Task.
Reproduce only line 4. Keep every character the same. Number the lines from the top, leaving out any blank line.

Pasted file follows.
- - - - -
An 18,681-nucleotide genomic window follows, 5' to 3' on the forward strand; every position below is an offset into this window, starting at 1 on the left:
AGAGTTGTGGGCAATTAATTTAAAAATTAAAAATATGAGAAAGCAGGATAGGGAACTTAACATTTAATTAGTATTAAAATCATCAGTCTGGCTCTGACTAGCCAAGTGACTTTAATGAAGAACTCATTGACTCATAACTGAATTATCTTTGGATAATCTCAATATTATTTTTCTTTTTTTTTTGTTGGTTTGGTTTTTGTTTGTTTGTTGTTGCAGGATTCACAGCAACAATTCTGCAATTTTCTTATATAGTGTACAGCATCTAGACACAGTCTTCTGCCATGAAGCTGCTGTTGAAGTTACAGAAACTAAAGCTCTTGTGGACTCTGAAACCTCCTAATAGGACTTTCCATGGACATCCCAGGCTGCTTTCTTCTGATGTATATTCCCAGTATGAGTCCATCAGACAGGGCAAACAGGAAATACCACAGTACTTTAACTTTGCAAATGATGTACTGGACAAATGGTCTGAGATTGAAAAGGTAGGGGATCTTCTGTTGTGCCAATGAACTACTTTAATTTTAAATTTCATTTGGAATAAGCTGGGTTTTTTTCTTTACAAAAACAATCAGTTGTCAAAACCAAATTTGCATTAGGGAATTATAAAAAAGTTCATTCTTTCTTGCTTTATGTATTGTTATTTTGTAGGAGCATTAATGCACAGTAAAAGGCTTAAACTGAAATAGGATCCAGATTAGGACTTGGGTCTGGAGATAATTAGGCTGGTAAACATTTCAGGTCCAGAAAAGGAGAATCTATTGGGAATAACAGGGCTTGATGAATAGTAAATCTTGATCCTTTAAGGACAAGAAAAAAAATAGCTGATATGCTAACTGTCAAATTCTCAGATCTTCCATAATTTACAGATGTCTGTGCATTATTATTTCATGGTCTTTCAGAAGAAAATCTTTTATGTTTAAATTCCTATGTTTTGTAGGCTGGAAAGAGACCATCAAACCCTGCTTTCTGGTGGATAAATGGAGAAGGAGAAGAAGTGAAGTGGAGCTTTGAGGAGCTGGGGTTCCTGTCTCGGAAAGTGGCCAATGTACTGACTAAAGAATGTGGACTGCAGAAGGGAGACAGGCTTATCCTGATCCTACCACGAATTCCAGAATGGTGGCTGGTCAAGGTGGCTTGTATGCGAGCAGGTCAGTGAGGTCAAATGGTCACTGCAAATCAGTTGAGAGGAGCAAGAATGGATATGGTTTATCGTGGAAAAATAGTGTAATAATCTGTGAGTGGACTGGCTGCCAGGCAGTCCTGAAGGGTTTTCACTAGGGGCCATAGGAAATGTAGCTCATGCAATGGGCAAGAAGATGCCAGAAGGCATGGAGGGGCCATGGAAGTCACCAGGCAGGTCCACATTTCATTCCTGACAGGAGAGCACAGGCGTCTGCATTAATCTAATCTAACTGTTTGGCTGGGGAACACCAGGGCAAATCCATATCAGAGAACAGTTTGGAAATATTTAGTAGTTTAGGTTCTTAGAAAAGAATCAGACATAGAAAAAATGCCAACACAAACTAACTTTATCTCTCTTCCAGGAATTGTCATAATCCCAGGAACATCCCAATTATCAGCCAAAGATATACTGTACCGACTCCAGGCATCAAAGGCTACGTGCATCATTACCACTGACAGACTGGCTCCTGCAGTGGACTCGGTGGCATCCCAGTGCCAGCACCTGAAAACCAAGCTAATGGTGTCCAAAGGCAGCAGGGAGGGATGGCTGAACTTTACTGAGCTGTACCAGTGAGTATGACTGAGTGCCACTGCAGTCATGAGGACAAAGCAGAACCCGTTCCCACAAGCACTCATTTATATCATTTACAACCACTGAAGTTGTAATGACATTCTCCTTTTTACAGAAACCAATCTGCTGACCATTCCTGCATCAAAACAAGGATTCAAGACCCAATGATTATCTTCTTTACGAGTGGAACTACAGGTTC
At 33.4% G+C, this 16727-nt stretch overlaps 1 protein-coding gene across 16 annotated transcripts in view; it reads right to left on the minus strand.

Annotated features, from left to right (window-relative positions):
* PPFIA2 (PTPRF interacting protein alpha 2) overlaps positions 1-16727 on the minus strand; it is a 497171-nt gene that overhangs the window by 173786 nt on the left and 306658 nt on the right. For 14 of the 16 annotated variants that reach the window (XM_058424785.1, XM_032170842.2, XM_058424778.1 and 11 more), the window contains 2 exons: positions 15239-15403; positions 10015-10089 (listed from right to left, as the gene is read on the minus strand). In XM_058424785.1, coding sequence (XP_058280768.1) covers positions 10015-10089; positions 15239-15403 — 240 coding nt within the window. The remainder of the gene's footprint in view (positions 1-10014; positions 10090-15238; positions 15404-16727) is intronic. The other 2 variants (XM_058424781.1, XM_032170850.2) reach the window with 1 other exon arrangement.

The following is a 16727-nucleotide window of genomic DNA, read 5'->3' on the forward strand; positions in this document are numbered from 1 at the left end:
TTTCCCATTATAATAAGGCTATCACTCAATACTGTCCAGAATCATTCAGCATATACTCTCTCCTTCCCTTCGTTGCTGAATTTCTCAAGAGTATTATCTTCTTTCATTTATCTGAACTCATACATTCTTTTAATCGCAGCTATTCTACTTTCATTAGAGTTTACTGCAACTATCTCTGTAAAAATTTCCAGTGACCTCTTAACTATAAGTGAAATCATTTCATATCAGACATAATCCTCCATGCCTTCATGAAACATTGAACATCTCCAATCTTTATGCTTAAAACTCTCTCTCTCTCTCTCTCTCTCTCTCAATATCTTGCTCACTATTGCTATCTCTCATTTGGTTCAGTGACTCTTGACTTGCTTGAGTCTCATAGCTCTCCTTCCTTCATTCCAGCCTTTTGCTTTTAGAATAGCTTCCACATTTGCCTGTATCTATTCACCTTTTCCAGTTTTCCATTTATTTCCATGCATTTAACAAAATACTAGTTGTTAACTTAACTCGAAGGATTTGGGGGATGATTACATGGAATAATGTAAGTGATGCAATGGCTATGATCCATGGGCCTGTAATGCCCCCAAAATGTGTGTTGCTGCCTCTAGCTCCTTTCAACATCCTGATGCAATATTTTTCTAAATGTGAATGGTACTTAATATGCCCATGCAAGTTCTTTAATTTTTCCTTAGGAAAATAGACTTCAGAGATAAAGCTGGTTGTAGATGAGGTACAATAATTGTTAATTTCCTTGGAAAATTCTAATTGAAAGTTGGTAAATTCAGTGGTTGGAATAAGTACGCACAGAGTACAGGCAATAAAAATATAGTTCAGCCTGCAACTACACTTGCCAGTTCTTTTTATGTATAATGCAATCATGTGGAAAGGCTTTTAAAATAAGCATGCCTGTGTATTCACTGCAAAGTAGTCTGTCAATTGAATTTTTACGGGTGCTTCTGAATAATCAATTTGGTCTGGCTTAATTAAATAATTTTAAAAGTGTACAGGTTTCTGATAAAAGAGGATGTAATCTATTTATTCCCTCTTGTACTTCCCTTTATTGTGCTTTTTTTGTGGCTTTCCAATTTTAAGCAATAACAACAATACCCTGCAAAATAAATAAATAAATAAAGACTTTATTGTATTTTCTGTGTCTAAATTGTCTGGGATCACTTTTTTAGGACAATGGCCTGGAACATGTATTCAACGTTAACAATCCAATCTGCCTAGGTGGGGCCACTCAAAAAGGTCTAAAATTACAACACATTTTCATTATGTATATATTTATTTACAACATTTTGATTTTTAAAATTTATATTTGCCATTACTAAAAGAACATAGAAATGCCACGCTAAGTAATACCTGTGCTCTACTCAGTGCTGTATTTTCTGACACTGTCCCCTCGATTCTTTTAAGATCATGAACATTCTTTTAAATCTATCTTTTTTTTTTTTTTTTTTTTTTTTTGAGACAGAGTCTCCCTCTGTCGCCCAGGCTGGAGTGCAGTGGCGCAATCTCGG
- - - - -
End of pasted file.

Annotated features, from left to right (window-relative positions):